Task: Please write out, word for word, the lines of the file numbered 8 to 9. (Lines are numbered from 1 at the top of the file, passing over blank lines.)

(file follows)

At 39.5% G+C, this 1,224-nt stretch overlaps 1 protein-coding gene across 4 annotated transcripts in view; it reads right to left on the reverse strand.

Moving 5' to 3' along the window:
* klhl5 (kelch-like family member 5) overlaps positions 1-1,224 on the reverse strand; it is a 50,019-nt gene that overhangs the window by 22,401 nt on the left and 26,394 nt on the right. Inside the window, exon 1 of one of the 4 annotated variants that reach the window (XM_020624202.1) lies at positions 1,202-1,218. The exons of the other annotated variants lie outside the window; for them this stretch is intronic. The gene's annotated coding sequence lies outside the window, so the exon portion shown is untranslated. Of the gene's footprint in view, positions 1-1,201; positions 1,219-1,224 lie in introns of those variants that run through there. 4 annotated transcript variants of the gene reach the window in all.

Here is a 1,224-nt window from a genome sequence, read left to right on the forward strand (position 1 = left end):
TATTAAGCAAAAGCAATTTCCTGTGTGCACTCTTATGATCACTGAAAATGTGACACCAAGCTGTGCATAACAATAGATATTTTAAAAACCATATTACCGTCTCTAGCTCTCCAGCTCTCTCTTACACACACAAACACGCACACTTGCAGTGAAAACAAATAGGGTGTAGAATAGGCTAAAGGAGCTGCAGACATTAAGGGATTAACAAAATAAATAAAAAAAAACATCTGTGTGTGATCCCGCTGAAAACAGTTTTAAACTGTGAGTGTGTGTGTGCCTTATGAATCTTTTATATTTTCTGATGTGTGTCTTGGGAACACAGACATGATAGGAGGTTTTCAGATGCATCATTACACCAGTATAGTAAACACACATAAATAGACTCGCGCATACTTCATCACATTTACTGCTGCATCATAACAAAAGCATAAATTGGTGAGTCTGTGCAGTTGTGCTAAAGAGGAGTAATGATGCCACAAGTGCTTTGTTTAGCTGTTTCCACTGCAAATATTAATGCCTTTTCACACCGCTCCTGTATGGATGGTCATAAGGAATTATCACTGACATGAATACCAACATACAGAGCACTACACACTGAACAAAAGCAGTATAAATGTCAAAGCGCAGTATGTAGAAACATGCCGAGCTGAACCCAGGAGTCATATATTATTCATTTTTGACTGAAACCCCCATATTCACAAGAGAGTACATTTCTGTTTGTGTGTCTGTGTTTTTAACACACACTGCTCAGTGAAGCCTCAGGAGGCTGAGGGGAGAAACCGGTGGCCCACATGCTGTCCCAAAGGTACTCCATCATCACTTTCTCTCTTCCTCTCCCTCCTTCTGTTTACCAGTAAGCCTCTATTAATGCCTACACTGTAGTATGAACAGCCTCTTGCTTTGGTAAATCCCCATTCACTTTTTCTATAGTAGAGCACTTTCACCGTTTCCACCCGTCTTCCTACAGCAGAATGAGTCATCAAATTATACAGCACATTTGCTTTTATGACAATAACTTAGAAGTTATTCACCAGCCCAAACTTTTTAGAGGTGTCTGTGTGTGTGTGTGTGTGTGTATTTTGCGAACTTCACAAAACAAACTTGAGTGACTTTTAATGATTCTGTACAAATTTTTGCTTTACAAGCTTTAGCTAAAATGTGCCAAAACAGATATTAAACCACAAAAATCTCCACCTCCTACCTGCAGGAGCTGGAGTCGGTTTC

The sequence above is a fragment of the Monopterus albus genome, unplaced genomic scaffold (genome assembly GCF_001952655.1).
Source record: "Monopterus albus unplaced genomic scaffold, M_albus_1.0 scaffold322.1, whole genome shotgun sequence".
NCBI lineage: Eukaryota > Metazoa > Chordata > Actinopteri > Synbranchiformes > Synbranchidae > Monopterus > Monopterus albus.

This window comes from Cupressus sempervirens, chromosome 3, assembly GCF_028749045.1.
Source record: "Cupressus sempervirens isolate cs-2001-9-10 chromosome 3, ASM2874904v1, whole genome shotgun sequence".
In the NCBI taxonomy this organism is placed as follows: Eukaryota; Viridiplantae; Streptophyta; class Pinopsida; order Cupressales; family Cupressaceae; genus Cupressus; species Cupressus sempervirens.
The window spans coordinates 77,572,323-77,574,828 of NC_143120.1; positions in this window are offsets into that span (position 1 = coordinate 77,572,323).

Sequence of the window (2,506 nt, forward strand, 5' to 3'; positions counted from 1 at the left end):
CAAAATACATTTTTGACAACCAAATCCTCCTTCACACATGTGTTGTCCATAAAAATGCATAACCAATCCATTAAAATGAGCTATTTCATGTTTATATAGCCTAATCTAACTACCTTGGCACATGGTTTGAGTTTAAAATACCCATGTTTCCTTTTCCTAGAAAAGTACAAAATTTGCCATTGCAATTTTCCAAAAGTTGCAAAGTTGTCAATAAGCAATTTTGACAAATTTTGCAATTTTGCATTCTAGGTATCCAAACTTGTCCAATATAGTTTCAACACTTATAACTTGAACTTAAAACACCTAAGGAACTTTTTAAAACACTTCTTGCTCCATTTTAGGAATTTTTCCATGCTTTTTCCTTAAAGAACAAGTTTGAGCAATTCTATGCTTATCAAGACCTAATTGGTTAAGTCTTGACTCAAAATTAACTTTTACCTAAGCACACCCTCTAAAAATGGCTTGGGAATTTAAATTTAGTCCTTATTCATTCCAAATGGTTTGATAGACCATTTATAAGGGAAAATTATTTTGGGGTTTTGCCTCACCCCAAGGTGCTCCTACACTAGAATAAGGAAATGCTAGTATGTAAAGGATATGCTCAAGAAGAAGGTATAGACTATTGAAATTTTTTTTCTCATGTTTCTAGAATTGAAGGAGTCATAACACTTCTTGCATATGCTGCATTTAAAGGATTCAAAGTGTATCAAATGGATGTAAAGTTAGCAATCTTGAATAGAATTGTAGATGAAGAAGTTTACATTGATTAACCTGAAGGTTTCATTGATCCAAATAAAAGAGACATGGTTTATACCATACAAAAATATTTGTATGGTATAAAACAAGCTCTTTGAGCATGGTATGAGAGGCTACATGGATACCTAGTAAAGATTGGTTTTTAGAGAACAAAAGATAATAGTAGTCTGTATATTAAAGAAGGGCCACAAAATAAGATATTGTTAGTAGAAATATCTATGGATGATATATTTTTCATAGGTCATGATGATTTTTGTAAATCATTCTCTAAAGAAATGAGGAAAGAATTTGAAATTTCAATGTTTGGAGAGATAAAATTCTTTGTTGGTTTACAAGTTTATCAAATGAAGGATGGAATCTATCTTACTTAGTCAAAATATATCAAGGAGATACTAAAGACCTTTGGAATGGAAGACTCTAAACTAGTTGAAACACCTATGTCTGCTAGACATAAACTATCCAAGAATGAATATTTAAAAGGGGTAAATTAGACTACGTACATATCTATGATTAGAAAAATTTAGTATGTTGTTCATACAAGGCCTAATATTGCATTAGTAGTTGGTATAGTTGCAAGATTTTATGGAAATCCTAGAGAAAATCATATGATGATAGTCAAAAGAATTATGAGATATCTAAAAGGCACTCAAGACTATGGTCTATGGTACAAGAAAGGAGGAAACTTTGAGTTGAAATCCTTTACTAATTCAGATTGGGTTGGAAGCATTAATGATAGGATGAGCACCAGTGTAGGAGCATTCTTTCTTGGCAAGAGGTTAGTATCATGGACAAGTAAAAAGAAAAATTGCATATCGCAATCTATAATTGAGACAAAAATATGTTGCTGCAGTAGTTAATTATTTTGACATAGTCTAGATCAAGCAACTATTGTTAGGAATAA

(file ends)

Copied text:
NCBI lineage: Eukaryota > Metazoa > Chordata > Actinopteri > Synbranchiformes > Synbranchidae > Monopterus > Monopterus albus.

This window comes from Cupressus sempervirens, chromosome 3, assembly GCF_028749045.1.